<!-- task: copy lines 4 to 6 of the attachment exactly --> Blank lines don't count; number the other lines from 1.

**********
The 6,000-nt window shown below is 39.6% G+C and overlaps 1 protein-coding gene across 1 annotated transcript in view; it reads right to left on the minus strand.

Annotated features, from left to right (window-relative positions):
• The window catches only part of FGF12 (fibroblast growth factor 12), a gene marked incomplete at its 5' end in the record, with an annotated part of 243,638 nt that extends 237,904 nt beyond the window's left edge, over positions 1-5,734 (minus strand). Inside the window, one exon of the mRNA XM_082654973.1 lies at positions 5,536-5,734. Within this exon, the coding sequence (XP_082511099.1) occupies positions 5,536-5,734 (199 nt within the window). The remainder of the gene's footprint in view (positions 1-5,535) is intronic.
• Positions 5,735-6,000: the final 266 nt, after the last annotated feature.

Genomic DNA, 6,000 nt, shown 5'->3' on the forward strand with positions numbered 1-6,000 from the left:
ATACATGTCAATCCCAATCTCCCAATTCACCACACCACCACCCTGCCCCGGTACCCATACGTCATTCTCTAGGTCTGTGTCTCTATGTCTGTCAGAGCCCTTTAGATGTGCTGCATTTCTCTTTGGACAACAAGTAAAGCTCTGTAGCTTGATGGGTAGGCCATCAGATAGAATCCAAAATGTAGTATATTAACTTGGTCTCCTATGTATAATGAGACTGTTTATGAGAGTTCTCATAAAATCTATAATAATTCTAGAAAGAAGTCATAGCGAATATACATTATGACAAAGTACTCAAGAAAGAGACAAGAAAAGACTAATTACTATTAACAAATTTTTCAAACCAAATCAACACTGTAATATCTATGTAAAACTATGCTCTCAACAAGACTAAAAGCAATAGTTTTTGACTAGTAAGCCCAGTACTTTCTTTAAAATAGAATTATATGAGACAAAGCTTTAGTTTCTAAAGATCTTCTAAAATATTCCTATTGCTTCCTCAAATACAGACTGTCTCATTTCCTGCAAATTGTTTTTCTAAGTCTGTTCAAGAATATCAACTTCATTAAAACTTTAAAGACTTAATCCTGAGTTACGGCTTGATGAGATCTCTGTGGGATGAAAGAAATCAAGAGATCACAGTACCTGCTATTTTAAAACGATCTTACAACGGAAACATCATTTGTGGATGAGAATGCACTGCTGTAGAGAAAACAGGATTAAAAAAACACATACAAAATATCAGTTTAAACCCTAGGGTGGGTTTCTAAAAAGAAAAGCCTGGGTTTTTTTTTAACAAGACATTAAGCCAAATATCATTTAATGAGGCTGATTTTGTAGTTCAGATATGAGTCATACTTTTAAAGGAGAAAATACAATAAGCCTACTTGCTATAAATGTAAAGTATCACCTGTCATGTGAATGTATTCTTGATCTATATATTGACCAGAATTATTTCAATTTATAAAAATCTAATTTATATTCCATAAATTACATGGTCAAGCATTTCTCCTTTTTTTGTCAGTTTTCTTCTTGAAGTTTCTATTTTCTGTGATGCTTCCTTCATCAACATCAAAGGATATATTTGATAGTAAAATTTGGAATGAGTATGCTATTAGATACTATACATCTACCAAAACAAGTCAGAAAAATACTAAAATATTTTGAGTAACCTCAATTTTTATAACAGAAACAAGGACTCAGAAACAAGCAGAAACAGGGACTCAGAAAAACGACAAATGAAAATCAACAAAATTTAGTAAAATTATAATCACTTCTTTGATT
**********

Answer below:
• Positions 5,735-6,000: the final 266 nt, after the last annotated feature.

Genomic DNA, 6,000 nt, shown 5'->3' on the forward strand with positions numbered 1-6,000 from the left:
ATACATGTCAATCCCAATCTCCCAATTCACCACACCACCACCCTGCCCCGGTACCCATACGTCATTCTCTAGGTCTGTGTCTCTATGTCTGTCAGAGCCCTTTAGATGTGCTGCATTTCTCTTTGGACAACAAGTAAAGCTCTGTAGCTTGATGGGTAGGCCATCAGATAGAATCCAAAATGTAGTATATTAACTTGGTCTCCTATGTATAATGAGACTGTTTATGAGAGTTCTCATAAAATCTATAATAATTCTAGAAAGAAGTCATAGCGAATATACATTATGACAAAGTACTCAAGAAAGAGACAAGAAAAGACTAATTACTATTAACAAATTTTTCAAACCAAATCAACACTGTAATATCTATGTAAAACTATGCTCTCAACAAGACTAAAAGCAATAGTTTTTGACTAGTAAGCCCAGTACTTTCTTTAAAATAGAATTATATGAGACAAAGCTTTAGTTTCTAAAGATCTTCTAAAATATTCCTATTGCTTCCTCAAATACAGACTGTCTCATTTCCTGCAAATTGTTTTTCTAAGTCTGTTCAAGAATATCAACTTCATTAAAACTTTAAAGACTTAATCCTGAGTTACGGCTTGATGAGATCTCTGTGGGATGAAAGAAATCAAGAGATCACAGTACCTGCTATTTTAAAACGATCTTACAACGGAAACATCATTTGTGGATGAGAATGCACTGCTGTAGAGAAAACAGGATTAAAAAAACACATACAAAATATCAGTTTAAACCCTAGGGTGGGTTTCTAAAAAGAAAAGCCTGGGTTTTTTTTTAACAAGACATTAAGCCAAATATCATTTAATGAGGCTGATTTTGTAGTTCAGATATGAGTCATACTTTTAAAGGAGAAAATACAATAAGCCTACTTGCTATAAATGTAAAGTATCACCTGTCATGTGAATGTATTCTTGATCTATATATTGACCAGAATTATTTCAATTTATAAAAATCTAATTTATATTCCATAAATTACATGGTCAAGCATTTCTCCTTTTTTTGTCAGTTTTCTTCTTGAAGTTTCTATTTTCTGTGATGCTTCCTTCATCAACATCAAAGGATATATTTGATAGTAAAATTTGGAATGAGTATGCTATTAGATACTATACATCTACCAAAACAAGTCAGAAAAATACTAAAATATTTTGAGTAACCTCAATTTTTATAACAGAAACAAGGACTCAGAAACAAGCAGAAACAGGGACTCAGAAAAACGACAAATGAAAATCAACAAAATTTAGTAAAATTATAATCACTTCTTTGATT